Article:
......when God whaps you up the side of the head with something?
I am on the Adoration roster at my parish. Every Friday for the past 4 years or so I have been a regular at Eucharistic adoration. Sometimes I come and just "rest in the Lord." Sometimes I come and bawl like a baby. Sometimes I come and prepare for my weekly Bible study, asking Jesus to give me the insight I need to lead the group. Sometimes I randomly read the Bible (mostly the Gospels and the Psalms).
Sometimes I take whatever spiritual reading I am attempting and read that. Last Friday, I took my Self-Abandonment to Divine Providence by Fr. J. P. de Caussade, S. J. [A book, by the way, that is restoring my faith in Jesuits--at least the old ones!]
I prayed for awhile over some issues that I'm dealing with, then asked Jesus to open my heart to what I needed to learn from Fr. Caussade. I opened the book to page 114 and read:
...but see how divine Providence has come to my aid. God gives me the grace to remain unattached to all these affairs, so that my spirit remains always free. I leave their successful issue to his paternal care, so that nothing distresses me. Often things go all right and I give thanks to God; sometimes everything goes wrong, I again bless his holy name and offer him the sacrifice of my efforts. Once this sacrifice has been made, God arranges everything.
You see, that little paragraph told me something that I had never been able to deal with before--that is, what to do with the efforts that DIDN'T turn out to be successful (or at least at the time don't look to be successful). Offering up the sacrifice of my efforts, the time spent, the work done, IN AND OF ITSELF, makes my attempt pleasing to God. He can bring out of it what HE chooses.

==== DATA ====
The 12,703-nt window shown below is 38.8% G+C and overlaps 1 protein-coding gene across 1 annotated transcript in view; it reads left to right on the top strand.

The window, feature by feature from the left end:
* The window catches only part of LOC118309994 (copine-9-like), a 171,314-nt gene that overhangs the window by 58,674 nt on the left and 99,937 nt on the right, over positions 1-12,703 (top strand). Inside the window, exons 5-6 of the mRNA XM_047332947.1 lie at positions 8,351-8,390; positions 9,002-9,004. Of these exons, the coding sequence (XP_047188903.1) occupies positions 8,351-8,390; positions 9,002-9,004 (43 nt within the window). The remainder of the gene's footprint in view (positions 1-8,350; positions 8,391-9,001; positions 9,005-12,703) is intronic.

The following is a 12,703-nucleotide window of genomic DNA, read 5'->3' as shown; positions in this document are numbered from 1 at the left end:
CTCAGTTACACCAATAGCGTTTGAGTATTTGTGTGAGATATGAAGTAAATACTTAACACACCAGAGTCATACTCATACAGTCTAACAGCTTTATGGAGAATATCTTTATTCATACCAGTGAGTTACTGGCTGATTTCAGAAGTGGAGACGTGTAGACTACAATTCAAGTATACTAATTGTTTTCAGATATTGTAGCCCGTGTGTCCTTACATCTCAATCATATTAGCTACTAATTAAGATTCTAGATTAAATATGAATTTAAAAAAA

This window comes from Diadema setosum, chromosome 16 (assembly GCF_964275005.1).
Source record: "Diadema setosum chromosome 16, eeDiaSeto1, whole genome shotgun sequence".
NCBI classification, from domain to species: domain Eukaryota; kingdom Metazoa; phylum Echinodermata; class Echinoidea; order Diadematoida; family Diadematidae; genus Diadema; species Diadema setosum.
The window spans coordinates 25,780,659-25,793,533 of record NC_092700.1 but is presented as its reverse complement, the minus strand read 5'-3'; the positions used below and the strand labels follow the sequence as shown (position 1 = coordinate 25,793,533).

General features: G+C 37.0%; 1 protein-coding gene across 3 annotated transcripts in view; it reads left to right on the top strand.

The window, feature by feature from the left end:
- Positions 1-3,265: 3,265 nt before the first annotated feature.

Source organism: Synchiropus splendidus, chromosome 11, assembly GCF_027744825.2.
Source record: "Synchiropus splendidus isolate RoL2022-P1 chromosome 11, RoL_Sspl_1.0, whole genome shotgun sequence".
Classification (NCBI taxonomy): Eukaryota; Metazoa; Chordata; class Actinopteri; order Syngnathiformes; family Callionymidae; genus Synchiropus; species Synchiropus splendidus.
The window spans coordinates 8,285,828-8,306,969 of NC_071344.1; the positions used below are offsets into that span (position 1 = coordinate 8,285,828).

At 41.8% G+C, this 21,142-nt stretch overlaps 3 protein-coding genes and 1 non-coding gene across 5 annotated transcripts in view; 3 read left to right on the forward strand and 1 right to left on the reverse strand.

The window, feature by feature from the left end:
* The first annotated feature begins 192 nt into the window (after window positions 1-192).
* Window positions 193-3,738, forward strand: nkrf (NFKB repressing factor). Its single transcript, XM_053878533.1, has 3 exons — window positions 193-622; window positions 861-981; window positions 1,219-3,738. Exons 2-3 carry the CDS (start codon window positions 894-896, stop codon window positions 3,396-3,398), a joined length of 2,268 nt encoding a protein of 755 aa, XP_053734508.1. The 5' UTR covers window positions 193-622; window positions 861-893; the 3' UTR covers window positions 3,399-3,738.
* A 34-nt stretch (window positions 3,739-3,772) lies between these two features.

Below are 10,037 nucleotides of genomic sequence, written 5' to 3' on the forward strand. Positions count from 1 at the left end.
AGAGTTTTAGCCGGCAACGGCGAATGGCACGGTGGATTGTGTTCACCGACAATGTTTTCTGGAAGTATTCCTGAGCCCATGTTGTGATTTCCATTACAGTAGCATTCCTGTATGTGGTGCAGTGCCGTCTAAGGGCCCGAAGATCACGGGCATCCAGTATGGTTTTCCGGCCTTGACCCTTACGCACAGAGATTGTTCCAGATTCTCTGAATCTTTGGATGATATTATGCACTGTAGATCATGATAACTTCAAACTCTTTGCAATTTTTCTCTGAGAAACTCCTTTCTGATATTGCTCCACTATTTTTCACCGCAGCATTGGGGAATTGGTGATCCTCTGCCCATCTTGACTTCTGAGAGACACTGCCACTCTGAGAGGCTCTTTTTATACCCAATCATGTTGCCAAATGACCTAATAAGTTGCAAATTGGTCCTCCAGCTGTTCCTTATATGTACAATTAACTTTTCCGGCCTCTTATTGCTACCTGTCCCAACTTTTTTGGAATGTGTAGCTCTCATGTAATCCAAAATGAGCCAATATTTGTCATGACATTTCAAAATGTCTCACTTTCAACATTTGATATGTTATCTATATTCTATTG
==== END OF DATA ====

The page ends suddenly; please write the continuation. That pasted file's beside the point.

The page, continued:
And then another punch to the gut:
I am firmly convinced that we should all be lost if God gave us all our desires, and that is why, as St. Augustine says, God, in his mercy and compassion for our blindness, does not always grant our prayers, and sometimes gives us the contrary of what we ask as being in reality better for us.
and then again:
Remember that great word of Fenelon: "It is a great grace from God to be able to suffer, not courageously on the grand scale, but in a small and humble manner, for thus we become patient, small and humble all at once."
....and then I realized how worried I had been, how invested I had become in the outcome of a hundred little things that were going on in my life. I had spent 15 minutes complaining to God about the gazillion ordinary, tiny, inconsequential, silly little headaches that I can't even suffer through without being a giant whining baby.
So, now I've reoriented. I'm still telling him I don't like those trials and tribulations--but I suspect he knows that. ;-) Now I'm asking for the grace to suffer the little things with humble patience.
Patience. That's a new one.